It sort of sat there in the back of my mind, gnawing a little on me ever so often, until I found this:


A somewhat hidden WCF Test Client feature

Lately I have been working on an Azure project for a client (if you haven’t noticed from my Azure-centric blog posts as of late). A part of this, we have built a WCF service that exposes the functionality that we need. However, we are not actually building a client, only the service. So we don’t have a great way of testing the service. This is obviously where the “WCF Test Client” comes in.

For those of you who don’t know what this is, it is a small client that hooks up to any available service and creates a proxy for you. You can then use this proxy through the interface and call your service.


Dynamic IP-address filtering for Azure

Putting applications in the cloud is great, and offers a lot of benefits (as well as some complications). We get great scalability, elasticity, low cost of ownership etc. One problem however, is that the cloud is very public. I guess this isn’t a problem in most cases, but if what you are putting up there is supposed to be secret, or at least needs to limit who gets to use it, it becomes an issue.

I am currently working on a project like this. I am not going to talk about the project as such as it is under NDA, but the fact that it is is a service in the cloud that should only be used by certain clients is not uncommon.

The service has a front end that consists of WCF services, hosted in a web role, which is what we need to secure. The worker roles behind the web roles are by default secure as they do not communicate with the outside world at all.


Windows Azure Service Bus - Lost in Intro

I have recently posted a few posts on how to use some of the new features of the Azure Service Bus. They seem to have been somewhat popular, which is fun. They are however very light weight introductions, and not that I am going to dig a whole lot deeper at the moment, but there are a few little things I want to mention.Mainly around brokered messages.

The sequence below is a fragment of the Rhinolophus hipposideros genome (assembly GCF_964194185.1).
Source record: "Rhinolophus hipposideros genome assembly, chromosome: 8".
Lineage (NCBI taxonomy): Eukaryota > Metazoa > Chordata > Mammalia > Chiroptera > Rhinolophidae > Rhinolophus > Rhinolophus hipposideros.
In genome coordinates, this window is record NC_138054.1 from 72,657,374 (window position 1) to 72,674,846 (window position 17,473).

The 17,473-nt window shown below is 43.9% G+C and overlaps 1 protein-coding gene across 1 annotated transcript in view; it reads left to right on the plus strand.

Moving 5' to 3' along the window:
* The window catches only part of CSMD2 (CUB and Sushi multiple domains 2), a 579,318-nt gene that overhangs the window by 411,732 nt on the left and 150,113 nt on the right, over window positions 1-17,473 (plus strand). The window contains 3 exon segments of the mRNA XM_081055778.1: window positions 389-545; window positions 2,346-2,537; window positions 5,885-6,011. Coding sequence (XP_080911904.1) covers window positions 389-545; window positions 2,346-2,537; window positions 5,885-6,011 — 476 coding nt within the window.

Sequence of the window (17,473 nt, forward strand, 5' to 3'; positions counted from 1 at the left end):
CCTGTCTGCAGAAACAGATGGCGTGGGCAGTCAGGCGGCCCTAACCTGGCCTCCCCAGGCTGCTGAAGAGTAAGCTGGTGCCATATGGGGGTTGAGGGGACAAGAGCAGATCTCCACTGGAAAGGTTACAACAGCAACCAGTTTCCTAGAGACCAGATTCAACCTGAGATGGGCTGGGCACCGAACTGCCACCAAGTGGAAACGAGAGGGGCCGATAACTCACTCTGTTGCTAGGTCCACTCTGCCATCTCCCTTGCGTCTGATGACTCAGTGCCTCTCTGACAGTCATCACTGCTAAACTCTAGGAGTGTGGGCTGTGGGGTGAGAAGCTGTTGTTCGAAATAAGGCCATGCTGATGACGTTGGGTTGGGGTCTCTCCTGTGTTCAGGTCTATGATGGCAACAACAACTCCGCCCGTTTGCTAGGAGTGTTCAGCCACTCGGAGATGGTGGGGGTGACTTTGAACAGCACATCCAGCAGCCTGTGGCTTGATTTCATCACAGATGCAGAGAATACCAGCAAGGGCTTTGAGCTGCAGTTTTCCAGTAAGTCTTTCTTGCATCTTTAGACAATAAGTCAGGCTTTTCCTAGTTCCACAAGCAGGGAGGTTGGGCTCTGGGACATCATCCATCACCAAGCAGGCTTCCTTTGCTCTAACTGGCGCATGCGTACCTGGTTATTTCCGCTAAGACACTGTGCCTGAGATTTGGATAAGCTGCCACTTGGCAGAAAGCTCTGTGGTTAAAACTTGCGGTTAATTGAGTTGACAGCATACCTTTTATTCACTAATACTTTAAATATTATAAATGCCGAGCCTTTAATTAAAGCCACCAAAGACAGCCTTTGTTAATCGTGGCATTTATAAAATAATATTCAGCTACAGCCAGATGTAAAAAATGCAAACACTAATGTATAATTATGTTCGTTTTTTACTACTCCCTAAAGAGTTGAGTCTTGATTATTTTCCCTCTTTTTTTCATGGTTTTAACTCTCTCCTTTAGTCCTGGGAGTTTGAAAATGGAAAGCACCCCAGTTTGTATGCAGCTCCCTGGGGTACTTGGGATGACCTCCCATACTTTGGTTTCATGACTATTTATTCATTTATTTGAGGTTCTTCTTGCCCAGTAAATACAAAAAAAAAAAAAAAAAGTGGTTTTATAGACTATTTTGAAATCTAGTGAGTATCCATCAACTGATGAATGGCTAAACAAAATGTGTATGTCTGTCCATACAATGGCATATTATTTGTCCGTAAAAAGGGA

As you know from the previous posts, a brokered message, is a message that is sent to the bus from a client, and picked up by a service at some point. The message can contain a body, which could be more or less any class that you would like, as well as metadata about the message. The only thing to remember with those things, is the fact that the message size is limited to 256kb.


Using the Windows Azure Service Bus - Topics and Subscribers

I guess it is time for another Azure Service Bus post. The previous ones has been relatively popular, so I thought I would do one more post to cover one last feature in the bus. (I say one last now, but I am pretty sure I will be back…)

Topics and subscribers are the basic units behind the Service Bus implementation of the pub/sub pattern. And as expected from a “simple” pattern like this, it should be simple to implement, and it is. The basics would be, create a topic, add subscribers that subscribe to messages from the topic, and finally push some messages to the topic, which are then relayed to the subscribers. Simple as…


Weird bug/feature in Visual Studio 2010

As I was working with some of my demo code for the Azure posts I have been putting up lately, I came across a very odd thing. I had a solution with several projects that built and worked perfectly fine. I did however need to make some changes to the solution before zipping it up and putting it on my blog. So I made a copy of the solution folder, removed my source control bindings and everything else that shouldn’t be in the zip.

Before zipping it up, I thought I would just make sure it built ok after my changes, which it obviously should as I made no code changes. So I loaded the solution into Visual Studio and everything looked fine. But pressing Ctrl+Shift+B made Visual Studio cough and tell me that XXX was not available in namespace YYY, which is really odd as I had made no code changes.